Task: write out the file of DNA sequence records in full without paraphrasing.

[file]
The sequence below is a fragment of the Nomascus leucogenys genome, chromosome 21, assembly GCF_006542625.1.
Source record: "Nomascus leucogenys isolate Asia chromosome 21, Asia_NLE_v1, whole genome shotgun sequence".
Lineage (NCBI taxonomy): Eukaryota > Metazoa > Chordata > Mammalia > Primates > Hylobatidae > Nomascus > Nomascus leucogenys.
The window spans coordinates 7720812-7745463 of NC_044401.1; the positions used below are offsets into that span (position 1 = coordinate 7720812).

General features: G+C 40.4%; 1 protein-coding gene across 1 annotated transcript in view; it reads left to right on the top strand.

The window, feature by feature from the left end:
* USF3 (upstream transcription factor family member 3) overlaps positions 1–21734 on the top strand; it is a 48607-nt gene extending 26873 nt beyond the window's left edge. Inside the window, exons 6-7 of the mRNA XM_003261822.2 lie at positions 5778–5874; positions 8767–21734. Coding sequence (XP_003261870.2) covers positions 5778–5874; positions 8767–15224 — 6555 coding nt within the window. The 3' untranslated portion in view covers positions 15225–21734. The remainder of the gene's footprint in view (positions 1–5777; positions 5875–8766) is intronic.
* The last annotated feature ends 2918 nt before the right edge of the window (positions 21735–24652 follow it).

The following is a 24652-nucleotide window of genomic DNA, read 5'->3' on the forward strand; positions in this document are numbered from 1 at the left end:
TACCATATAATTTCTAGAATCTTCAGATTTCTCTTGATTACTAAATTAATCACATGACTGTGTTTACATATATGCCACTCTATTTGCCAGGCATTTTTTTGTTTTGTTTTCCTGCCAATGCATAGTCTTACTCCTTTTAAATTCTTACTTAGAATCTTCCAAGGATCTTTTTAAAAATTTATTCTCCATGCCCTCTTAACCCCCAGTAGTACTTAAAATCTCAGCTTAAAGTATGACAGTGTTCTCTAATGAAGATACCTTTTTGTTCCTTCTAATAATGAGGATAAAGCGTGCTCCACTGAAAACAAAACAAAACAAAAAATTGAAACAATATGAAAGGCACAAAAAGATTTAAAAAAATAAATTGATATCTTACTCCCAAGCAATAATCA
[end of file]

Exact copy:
The sequence below is a fragment of the Nomascus leucogenys genome, chromosome 21, assembly GCF_006542625.1.
Source record: "Nomascus leucogenys isolate Asia chromosome 21, Asia_NLE_v1, whole genome shotgun sequence".
Lineage (NCBI taxonomy): Eukaryota > Metazoa > Chordata > Mammalia > Primates > Hylobatidae > Nomascus > Nomascus leucogenys.
The window spans coordinates 7720812-7745463 of NC_044401.1; the positions used below are offsets into that span (position 1 = coordinate 7720812).

General features: G+C 40.4%; 1 protein-coding gene across 1 annotated transcript in view; it reads left to right on the top strand.

The window, feature by feature from the left end:
* USF3 (upstream transcription factor family member 3) overlaps positions 1–21734 on the top strand; it is a 48607-nt gene extending 26873 nt beyond the window's left edge. Inside the window, exons 6-7 of the mRNA XM_003261822.2 lie at positions 5778–5874; positions 8767–21734. Coding sequence (XP_003261870.2) covers positions 5778–5874; positions 8767–15224 — 6555 coding nt within the window. The 3' untranslated portion in view covers positions 15225–21734. The remainder of the gene's footprint in view (positions 1–5777; positions 5875–8766) is intronic.
* The last annotated feature ends 2918 nt before the right edge of the window (positions 21735–24652 follow it).

The following is a 24652-nucleotide window of genomic DNA, read 5'->3' on the forward strand; positions in this document are numbered from 1 at the left end:
TACCATATAATTTCTAGAATCTTCAGATTTCTCTTGATTACTAAATTAATCACATGACTGTGTTTACATATATGCCACTCTATTTGCCAGGCATTTTTTTGTTTTGTTTTCCTGCCAATGCATAGTCTTACTCCTTTTAAATTCTTACTTAGAATCTTCCAAGGATCTTTTTAAAAATTTATTCTCCATGCCCTCTTAACCCCCAGTAGTACTTAAAATCTCAGCTTAAAGTATGACAGTGTTCTCTAATGAAGATACCTTTTTGTTCCTTCTAATAATGAGGATAAAGCGTGCTCCACTGAAAACAAAACAAAACAAAAAATTGAAACAATATGAAAGGCACAAAAAGATTTAAAAAAATAAATTGATATCTTACTCCCAAGCAATAATCA